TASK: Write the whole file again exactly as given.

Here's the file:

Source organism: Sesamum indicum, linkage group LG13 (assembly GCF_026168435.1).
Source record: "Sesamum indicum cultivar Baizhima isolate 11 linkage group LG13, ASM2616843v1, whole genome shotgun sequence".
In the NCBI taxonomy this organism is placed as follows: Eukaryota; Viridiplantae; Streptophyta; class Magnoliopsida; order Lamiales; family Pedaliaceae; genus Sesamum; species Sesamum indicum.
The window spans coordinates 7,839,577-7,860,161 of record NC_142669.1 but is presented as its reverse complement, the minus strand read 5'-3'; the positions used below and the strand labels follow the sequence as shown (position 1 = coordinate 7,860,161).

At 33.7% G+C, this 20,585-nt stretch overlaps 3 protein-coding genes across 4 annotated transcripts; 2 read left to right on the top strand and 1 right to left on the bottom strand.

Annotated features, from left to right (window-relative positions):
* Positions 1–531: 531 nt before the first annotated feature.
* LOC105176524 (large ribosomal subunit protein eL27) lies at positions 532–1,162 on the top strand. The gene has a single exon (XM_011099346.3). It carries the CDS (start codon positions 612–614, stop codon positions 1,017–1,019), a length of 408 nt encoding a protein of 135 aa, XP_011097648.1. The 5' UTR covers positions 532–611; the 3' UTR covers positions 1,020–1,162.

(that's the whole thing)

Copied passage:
Source organism: Sesamum indicum, linkage group LG13 (assembly GCF_026168435.1).
Source record: "Sesamum indicum cultivar Baizhima isolate 11 linkage group LG13, ASM2616843v1, whole genome shotgun sequence".
In the NCBI taxonomy this organism is placed as follows: Eukaryota; Viridiplantae; Streptophyta; class Magnoliopsida; order Lamiales; family Pedaliaceae; genus Sesamum; species Sesamum indicum.
The window spans coordinates 7,839,577-7,860,161 of record NC_142669.1 but is presented as its reverse complement, the minus strand read 5'-3'; the positions used below and the strand labels follow the sequence as shown (position 1 = coordinate 7,860,161).

At 33.7% G+C, this 20,585-nt stretch overlaps 3 protein-coding genes across 4 annotated transcripts; 2 read left to right on the top strand and 1 right to left on the bottom strand.

Annotated features, from left to right (window-relative positions):
* Positions 1–531: 531 nt before the first annotated feature.
* LOC105176524 (large ribosomal subunit protein eL27) lies at positions 532–1,162 on the top strand. The gene has a single exon (XM_011099346.3). It carries the CDS (start codon positions 612–614, stop codon positions 1,017–1,019), a length of 408 nt encoding a protein of 135 aa, XP_011097648.1. The 5' UTR covers positions 532–611; the 3' UTR covers positions 1,020–1,162.